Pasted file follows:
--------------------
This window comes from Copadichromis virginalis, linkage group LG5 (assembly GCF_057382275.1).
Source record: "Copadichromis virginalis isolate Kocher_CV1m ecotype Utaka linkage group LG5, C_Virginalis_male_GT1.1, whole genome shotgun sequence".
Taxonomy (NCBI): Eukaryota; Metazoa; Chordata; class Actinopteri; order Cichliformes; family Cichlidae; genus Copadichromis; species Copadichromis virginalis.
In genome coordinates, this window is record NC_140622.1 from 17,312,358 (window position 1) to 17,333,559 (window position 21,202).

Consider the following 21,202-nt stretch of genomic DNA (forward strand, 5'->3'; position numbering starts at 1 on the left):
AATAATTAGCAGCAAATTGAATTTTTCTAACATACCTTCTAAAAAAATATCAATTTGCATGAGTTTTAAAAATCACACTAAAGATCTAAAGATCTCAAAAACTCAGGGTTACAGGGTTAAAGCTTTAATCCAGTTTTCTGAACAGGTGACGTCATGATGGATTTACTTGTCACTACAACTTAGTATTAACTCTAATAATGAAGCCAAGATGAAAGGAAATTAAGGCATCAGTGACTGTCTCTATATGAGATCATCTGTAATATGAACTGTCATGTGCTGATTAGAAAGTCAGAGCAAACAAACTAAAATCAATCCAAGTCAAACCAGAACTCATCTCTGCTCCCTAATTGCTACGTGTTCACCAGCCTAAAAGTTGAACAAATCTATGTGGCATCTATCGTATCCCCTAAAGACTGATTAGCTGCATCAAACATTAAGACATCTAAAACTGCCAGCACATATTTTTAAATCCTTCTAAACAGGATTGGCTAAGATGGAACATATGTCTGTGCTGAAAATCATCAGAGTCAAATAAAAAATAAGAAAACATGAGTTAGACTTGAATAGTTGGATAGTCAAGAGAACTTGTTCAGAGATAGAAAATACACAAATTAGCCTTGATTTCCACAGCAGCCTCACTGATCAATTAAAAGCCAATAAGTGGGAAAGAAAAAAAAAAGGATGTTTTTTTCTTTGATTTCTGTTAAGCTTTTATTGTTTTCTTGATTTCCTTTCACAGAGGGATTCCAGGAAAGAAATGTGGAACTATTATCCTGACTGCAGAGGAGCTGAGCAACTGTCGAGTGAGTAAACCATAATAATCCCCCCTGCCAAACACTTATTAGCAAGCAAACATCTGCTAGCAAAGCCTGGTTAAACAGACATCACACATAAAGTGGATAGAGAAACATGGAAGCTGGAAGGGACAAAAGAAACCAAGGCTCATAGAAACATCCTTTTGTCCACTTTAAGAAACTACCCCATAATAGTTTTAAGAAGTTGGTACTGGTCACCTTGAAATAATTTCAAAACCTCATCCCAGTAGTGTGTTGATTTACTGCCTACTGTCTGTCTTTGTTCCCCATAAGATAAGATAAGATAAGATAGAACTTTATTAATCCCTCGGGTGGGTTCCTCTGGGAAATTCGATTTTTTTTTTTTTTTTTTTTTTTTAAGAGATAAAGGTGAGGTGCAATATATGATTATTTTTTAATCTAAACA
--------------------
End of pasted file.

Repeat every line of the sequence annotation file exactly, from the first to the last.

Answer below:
This window comes from Copadichromis virginalis, linkage group LG5 (assembly GCF_057382275.1).
Source record: "Copadichromis virginalis isolate Kocher_CV1m ecotype Utaka linkage group LG5, C_Virginalis_male_GT1.1, whole genome shotgun sequence".
Taxonomy (NCBI): Eukaryota; Metazoa; Chordata; class Actinopteri; order Cichliformes; family Cichlidae; genus Copadichromis; species Copadichromis virginalis.
In genome coordinates, this window is record NC_140622.1 from 17,312,358 (window position 1) to 17,333,559 (window position 21,202).

Consider the following 21,202-nt stretch of genomic DNA (forward strand, 5'->3'; position numbering starts at 1 on the left):
AATAATTAGCAGCAAATTGAATTTTTCTAACATACCTTCTAAAAAAATATCAATTTGCATGAGTTTTAAAAATCACACTAAAGATCTAAAGATCTCAAAAACTCAGGGTTACAGGGTTAAAGCTTTAATCCAGTTTTCTGAACAGGTGACGTCATGATGGATTTACTTGTCACTACAACTTAGTATTAACTCTAATAATGAAGCCAAGATGAAAGGAAATTAAGGCATCAGTGACTGTCTCTATATGAGATCATCTGTAATATGAACTGTCATGTGCTGATTAGAAAGTCAGAGCAAACAAACTAAAATCAATCCAAGTCAAACCAGAACTCATCTCTGCTCCCTAATTGCTACGTGTTCACCAGCCTAAAAGTTGAACAAATCTATGTGGCATCTATCGTATCCCCTAAAGACTGATTAGCTGCATCAAACATTAAGACATCTAAAACTGCCAGCACATATTTTTAAATCCTTCTAAACAGGATTGGCTAAGATGGAACATATGTCTGTGCTGAAAATCATCAGAGTCAAATAAAAAATAAGAAAACATGAGTTAGACTTGAATAGTTGGATAGTCAAGAGAACTTGTTCAGAGATAGAAAATACACAAATTAGCCTTGATTTCCACAGCAGCCTCACTGATCAATTAAAAGCCAATAAGTGGGAAAGAAAAAAAAAAGGATGTTTTTTTCTTTGATTTCTGTTAAGCTTTTATTGTTTTCTTGATTTCCTTTCACAGAGGGATTCCAGGAAAGAAATGTGGAACTATTATCCTGACTGCAGAGGAGCTGAGCAACTGTCGAGTGAGTAAACCATAATAATCCCCCCTGCCAAACACTTATTAGCAAGCAAACATCTGCTAGCAAAGCCTGGTTAAACAGACATCACACATAAAGTGGATAGAGAAACATGGAAGCTGGAAGGGACAAAAGAAACCAAGGCTCATAGAAACATCCTTTTGTCCACTTTAAGAAACTACCCCATAATAGTTTTAAGAAGTTGGTACTGGTCACCTTGAAATAATTTCAAAACCTCATCCCAGTAGTGTGTTGATTTACTGCCTACTGTCTGTCTTTGTTCCCCATAAGATAAGATAAGATAAGATAGAACTTTATTAATCCCTCGGGTGGGTTCCTCTGGGAAATTCGATTTTTTTTTTTTTTTTTTTTTTTTAAGAGATAAAGGTGAGGTGCAATATATGATTATTTTTTAATCTAAACA